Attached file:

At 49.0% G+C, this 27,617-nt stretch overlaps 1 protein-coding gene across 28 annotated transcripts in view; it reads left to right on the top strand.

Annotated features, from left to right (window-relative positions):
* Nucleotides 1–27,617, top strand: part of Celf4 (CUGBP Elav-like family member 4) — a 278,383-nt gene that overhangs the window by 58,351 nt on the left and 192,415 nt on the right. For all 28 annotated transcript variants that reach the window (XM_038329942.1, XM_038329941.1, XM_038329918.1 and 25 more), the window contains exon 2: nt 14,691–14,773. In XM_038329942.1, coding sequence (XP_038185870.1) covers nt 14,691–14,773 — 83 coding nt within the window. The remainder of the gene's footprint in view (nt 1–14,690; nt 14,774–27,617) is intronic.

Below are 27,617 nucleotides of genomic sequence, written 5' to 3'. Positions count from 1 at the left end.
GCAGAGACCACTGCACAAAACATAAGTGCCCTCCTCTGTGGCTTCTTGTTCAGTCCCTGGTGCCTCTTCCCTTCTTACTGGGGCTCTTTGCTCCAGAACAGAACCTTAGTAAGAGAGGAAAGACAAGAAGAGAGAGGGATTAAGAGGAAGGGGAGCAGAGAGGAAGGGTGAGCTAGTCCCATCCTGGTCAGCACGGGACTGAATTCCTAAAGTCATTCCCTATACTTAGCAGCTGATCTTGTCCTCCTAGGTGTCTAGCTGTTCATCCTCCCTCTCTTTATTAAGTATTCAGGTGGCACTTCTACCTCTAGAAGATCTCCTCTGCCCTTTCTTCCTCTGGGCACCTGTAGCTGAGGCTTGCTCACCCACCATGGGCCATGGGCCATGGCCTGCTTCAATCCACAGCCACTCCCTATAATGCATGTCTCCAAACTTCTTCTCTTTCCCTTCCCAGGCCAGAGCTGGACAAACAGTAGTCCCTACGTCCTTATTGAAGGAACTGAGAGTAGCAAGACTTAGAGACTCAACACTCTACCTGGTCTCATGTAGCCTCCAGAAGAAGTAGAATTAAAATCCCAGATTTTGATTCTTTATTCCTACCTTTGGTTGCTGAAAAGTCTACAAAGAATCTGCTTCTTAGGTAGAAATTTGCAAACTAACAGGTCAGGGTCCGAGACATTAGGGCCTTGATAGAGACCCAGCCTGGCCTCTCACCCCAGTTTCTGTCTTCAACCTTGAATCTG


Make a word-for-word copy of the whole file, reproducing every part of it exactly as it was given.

At 49.0% G+C, this 27,617-nt stretch overlaps 1 protein-coding gene across 28 annotated transcripts in view; it reads left to right on the top strand.

Annotated features, from left to right (window-relative positions):
* Nucleotides 1–27,617, top strand: part of Celf4 (CUGBP Elav-like family member 4) — a 278,383-nt gene that overhangs the window by 58,351 nt on the left and 192,415 nt on the right. For all 28 annotated transcript variants that reach the window (XM_038329942.1, XM_038329941.1, XM_038329918.1 and 25 more), the window contains exon 2: nt 14,691–14,773. In XM_038329942.1, coding sequence (XP_038185870.1) covers nt 14,691–14,773 — 83 coding nt within the window. The remainder of the gene's footprint in view (nt 1–14,690; nt 14,774–27,617) is intronic.

Below are 27,617 nucleotides of genomic sequence, written 5' to 3'. Positions count from 1 at the left end.
GCAGAGACCACTGCACAAAACATAAGTGCCCTCCTCTGTGGCTTCTTGTTCAGTCCCTGGTGCCTCTTCCCTTCTTACTGGGGCTCTTTGCTCCAGAACAGAACCTTAGTAAGAGAGGAAAGACAAGAAGAGAGAGGGATTAAGAGGAAGGGGAGCAGAGAGGAAGGGTGAGCTAGTCCCATCCTGGTCAGCACGGGACTGAATTCCTAAAGTCATTCCCTATACTTAGCAGCTGATCTTGTCCTCCTAGGTGTCTAGCTGTTCATCCTCCCTCTCTTTATTAAGTATTCAGGTGGCACTTCTACCTCTAGAAGATCTCCTCTGCCCTTTCTTCCTCTGGGCACCTGTAGCTGAGGCTTGCTCACCCACCATGGGCCATGGGCCATGGCCTGCTTCAATCCACAGCCACTCCCTATAATGCATGTCTCCAAACTTCTTCTCTTTCCCTTCCCAGGCCAGAGCTGGACAAACAGTAGTCCCTACGTCCTTATTGAAGGAACTGAGAGTAGCAAGACTTAGAGACTCAACACTCTACCTGGTCTCATGTAGCCTCCAGAAGAAGTAGAATTAAAATCCCAGATTTTGATTCTTTATTCCTACCTTTGGTTGCTGAAAAGTCTACAAAGAATCTGCTTCTTAGGTAGAAATTTGCAAACTAACAGGTCAGGGTCCGAGACATTAGGGCCTTGATAGAGACCCAGCCTGGCCTCTCACCCCAGTTTCTGTCTTCAACCTTGAATCTG